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Bill Royall’s Lasting Legacy on Richmond’s Arts

Photo of Royall
Bill Royall gave an interview with Pam Hervey for his Greater Richmond Business Hall of Fame induction in 2014. (Photo: Pam Hervey)

*Pam Hervey reported this story

Local businessman and patron of the arts Bill Royall leaves a lasting legacy in Richmond. The 74-year-old died on June 25 after being diagnosed with Lou Gehrig’s disease 14 months earlier As Pam Hervey reports, it was Royall’s quiet interaction with local leaders and artists that led to significant cultural and educational impacts.

Bill Royall was born in the small town of Tazewell, Virginia. In the second grade, his family moved to Northern Virginia where he sowed the seeds of entrepreneurship - first by selling tomato plants door to door.

“[I] sold a lot of tomato plants, everyone wants one or two tomato plants in their backyard, even in row houses,” Royall said.  He sold Christmas cards that way too - buyers could pick their typeface and it would be embossed in gold.

“So, I guess I was in the direct mail pretty early.”

Royall shared his career path when I spoke to him in 2014. In college, he fell in love with politics and created direct mail fundraising for political campaigns. 

“What would be more fun than to send out letters and people would send money back,” Royall said. “There was science involved in that as well as an art.”

Royall stayed involved in politics, but the strategic marketing company he created in 1983, Royall & Company, quickly became a nationwide direct mail leader in higher education recruitment.  Dr. Hakim Lucas, president of Virginia Union University, said Royall was a pioneer in working with Historically Black Colleges and Universities.

“Many of the HBCU presidents knew of the Royall company, knew of Bill Royall and his passion for education and ensuring that everybody has an opportunity to experience it,” Lucas says.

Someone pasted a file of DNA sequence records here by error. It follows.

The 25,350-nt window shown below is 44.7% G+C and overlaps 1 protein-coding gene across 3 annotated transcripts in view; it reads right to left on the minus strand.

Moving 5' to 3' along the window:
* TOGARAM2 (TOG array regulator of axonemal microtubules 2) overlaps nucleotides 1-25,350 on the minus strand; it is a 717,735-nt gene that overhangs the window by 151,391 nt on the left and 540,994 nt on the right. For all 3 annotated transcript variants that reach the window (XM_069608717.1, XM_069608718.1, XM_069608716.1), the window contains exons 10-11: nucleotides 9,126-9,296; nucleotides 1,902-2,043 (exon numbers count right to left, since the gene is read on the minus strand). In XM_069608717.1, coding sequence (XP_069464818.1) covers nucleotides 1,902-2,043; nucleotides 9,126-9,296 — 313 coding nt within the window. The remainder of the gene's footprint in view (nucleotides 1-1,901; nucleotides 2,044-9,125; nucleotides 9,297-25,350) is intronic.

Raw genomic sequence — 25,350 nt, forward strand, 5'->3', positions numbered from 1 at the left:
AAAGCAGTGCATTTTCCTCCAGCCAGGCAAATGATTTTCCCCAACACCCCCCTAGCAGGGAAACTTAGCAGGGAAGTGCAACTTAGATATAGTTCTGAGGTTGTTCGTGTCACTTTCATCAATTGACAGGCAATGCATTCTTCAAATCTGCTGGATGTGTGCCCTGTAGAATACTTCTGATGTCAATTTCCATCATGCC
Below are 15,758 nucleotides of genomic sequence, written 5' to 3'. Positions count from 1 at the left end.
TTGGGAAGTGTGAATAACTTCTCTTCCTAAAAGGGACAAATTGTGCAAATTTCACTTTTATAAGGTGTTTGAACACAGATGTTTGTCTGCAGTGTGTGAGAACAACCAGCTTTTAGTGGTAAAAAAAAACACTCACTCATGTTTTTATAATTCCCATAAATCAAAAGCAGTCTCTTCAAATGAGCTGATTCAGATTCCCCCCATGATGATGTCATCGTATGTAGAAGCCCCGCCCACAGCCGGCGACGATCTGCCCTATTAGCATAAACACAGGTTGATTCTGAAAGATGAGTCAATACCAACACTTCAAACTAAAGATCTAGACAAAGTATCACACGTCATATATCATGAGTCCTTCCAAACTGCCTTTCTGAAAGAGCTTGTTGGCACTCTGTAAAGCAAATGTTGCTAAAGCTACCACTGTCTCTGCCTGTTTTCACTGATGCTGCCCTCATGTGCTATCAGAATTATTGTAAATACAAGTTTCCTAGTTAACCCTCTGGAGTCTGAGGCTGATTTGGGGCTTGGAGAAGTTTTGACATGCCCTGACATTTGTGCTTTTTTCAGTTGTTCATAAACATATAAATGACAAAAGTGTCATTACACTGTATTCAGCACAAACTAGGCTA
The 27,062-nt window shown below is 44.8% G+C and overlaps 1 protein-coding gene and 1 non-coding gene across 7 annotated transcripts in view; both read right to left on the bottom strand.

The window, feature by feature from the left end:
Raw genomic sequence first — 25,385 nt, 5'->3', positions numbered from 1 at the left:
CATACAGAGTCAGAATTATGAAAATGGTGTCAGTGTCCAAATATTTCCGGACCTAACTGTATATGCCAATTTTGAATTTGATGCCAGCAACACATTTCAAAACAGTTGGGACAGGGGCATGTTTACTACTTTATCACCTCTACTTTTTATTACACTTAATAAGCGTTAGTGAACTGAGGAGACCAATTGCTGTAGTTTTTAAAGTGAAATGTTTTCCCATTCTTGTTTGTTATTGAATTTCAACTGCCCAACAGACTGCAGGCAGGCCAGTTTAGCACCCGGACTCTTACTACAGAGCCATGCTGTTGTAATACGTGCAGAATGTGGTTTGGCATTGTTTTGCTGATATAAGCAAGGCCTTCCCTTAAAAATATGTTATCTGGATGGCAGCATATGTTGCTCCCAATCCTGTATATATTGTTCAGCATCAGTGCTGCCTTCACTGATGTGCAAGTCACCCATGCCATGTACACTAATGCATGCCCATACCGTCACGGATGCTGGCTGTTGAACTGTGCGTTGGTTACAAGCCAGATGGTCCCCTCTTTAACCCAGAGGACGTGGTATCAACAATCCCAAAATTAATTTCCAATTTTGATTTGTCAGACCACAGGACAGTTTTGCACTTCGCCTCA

Royall sold his company in 2015 but continued his philanthropic support by joining the board of trustees at VUU.

“He was deeply committed to the mission of education,” says Lucas. “And the commitment to African American community and causes and the less fortunate.”

Beyond business and education, Bill and his wife Pam invested heavily in the local arts community. The couple donated or contributed to the acquisition of more than 100 works to the VMFA over the last decade, and Bill was a member of the board. The Royalls played a significant role in the museum’s acquisition of Kehinde Wiley’s Rumors of War. And as the Royalls built their art collection, they befriended many local contemporary artists, including Brazillian born Richmond artist Eva Roche.

“Bill Royall was for me, a fundamental person in my life. Not only in terms of art, but in my life in general,” she says. “He became a mentor, a friend, somebody who creates a big impact.”

Roche says Royall’s interest in history, literature, politics and journalism influenced his  perspective on art. 

“Many times movement or some artists or some collectors, will only be reviewed much later in their importance,” Roche says.  “Bill Royall and Pamela Royall, they were fundamental in this moment, I believe because they were able to see the narrative of many artists.

Friends and colleagues like Dr. Lucas describe Royall as a “beacon of light.”

“I think Richmond should never forget the anchors and the pillars of our community who wanted all people of all backgrounds to come together, whether it was around art, whether it was around philanthropy, whether it was hard work and what grit and perseverance and resiliency could do and for entrepreneurial activities and the follow your dreams”

The historic industrial arts building on the VUU campus, which houses the Center for African American History and Culture, will be named in honor of Bill Royall’s commitment to the university.

VPM News is the staff byline for articles and podcasts written and produced by multiple reporters and editors.
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